La Traviata, Welsh National Opera, WMC

Giuseppe Verdi’s La Traviata is possibly one of the most famous operas of all times, containing a number of equally famous arias that would be easily recognisable even to the ear of the layman. This poses an additional challenge to the cast, called to match a degree of expectation from the audience that is likely to be higher than normal. It also generates the risk of boiling down the whole production to its most iconic tunes, devoting less attention than deserved to the rest. WNO’s production, the second in their Autumn season, avoids both risks, delivering a highly curated performance with a poignant aesthetic. The latter is particularly important considering that the plot of Verdi’s work, just like that of the book by Dumas it is adapted from, is in many ways flimsy – so that the narration cannot focus primarily on the events, but must delve on the characters and their emotions in order to be effective.

This means that the performances are even more central than usual, and singing skills have to be matched by the quality of the acting. In most cases the cast delivers this to a high standard, adding layers of meaning to some scenes that would otherwise be at risk of being too static. Linda Richardson delivers a consistently strong performance as Violetta; her vocals are confident and refined throughout, only wavering on the higher pitches, where she comes across occasionally as faint. Her delivery of the character is also studied and highly effective, with some bold choices that work perfectly with the context: most remarkable is the unusual decision to perform Sempre Libera – one of the most recognisable sections of the opera and a pivotal point towards the end of the first act – in a hysterical fashion, highlighting the breakdown of Violetta’s will and the inner conflict with the feeling she doesn’t dare acknowledge. Her actions on stage are a counterpoint to the words of the aria and represent the character’s turmoil perfectly. From the acting point of view, hers is certainly the strongest performance. Kang Wang is also confident and convincing as Alfredo, with full-bodied vocals only vitiated by a slight eccess of vibrato, and a good stage presence. His performance appears to gain in confidence, and therefore in quality, starting with the second act. Also worthy of mention is the excellent performance by Roland Wood as Giorgio Germont. His stage presence, while static, is perfectly suited for his character, as exemplified by the scene where his immobility creates a jarring contrast to Violetta’s desperate lunging for a comforting hug; and his vocal performance was intense, smooth and confident.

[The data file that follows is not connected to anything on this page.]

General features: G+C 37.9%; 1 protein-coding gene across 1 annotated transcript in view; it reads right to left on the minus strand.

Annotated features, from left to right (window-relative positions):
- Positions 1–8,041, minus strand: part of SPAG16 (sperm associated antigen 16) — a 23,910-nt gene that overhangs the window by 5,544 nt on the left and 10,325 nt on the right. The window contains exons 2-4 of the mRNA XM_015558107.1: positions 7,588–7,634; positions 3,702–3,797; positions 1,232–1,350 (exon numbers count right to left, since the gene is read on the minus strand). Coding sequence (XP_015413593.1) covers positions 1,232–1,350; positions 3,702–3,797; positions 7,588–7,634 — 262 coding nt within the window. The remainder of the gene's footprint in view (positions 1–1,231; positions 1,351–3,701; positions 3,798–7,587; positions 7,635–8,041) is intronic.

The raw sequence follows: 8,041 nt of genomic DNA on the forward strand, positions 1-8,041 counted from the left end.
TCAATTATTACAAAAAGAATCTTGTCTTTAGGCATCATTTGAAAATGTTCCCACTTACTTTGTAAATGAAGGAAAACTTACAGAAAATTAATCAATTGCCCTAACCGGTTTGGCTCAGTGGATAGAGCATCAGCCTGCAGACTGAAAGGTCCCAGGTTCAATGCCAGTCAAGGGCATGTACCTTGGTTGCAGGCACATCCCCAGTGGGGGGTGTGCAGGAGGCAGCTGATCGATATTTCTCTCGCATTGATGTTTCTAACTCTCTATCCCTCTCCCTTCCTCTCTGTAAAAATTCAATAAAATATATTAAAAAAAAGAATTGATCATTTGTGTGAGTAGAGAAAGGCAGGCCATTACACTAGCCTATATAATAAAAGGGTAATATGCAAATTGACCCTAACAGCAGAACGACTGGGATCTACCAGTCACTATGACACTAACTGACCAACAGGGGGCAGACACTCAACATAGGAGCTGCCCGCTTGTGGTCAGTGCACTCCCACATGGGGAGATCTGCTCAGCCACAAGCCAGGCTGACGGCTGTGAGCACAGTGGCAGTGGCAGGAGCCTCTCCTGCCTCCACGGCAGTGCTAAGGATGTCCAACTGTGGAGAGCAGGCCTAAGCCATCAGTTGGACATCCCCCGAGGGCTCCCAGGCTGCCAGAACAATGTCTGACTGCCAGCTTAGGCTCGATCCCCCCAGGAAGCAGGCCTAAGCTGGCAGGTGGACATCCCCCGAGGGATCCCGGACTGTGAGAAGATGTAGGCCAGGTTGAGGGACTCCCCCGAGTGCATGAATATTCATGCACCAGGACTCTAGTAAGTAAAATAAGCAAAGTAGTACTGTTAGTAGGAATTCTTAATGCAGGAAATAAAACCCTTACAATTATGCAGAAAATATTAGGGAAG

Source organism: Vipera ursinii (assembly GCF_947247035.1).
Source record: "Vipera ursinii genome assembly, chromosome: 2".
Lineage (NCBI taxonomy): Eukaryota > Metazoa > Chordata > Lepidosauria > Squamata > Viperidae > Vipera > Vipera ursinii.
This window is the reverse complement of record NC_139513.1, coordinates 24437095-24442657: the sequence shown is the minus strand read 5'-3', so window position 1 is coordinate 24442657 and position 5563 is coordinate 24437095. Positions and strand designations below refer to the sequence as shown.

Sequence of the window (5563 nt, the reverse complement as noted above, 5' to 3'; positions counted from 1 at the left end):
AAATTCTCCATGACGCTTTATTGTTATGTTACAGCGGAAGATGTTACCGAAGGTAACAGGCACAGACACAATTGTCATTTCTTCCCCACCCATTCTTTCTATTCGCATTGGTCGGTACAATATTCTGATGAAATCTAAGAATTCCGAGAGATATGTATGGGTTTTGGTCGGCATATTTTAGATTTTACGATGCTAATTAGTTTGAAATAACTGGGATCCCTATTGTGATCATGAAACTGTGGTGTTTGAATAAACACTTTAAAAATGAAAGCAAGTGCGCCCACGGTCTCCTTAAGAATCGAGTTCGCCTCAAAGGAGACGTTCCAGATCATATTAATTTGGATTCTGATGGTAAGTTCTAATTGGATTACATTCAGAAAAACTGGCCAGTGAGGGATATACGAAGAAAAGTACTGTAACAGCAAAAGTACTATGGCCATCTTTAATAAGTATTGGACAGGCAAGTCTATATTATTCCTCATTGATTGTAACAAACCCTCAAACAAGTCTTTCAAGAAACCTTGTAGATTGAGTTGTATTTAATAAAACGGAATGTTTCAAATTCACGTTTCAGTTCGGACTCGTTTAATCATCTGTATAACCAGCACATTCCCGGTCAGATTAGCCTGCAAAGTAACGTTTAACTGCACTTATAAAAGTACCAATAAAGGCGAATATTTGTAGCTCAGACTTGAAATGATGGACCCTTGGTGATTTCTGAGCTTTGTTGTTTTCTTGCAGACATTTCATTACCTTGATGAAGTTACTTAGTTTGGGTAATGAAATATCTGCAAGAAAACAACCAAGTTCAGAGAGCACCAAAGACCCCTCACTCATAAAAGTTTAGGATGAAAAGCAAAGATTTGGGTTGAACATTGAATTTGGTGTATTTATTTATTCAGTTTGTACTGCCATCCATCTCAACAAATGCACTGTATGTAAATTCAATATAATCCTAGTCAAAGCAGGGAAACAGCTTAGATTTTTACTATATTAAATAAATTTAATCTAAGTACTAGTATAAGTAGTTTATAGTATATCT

Linda Richardson

Kang Wang and Roland Wood


WNO continues to pursue a more philological approach to its staging and costumes, and this keeps proving to be a wise choice, given the choice of operas for this season – all texts that would not necessarily profit from an adaptation in a different setting or style. Once again the stage setting is fairly minimal, relying on drapery and a see-through background to convey the sensation of opulence without being excessive. A more disquieting note, however, almost a foreshadowing of what is to come, is introduced through a choice of colour schemes that always privileges darker tones: there is a lot of black in the setting and dress, and the baroque almost contains a hint of Gothic, a clever way of complementing the general tone of the opera and the developments of the plot. Against this background, the occasional spots of bright colour (the ballet in the second act, Violetta’s red dress at the party) stand out in an effective way.

WNO’s production of La Traviata is a reasoned take on a classic that decides to invest on subtlety rather than pomp, a choice that ultimately proves successful. It is yet another proof of the consistently high standards of these productions. This is another solid performance from what is shaping up to be a strong Autumn season, respectful of Verdi’s work and clever in interpreting it. The only notable glitch making it less enjoyable was the occasional lagging in the surtitles, but both performances and direction matched the very high standard that WNO appears to be setting for itself.


Further performances at WMC September 30, October 4, 6. Venue Cymru, Llandudno, 17, 19.


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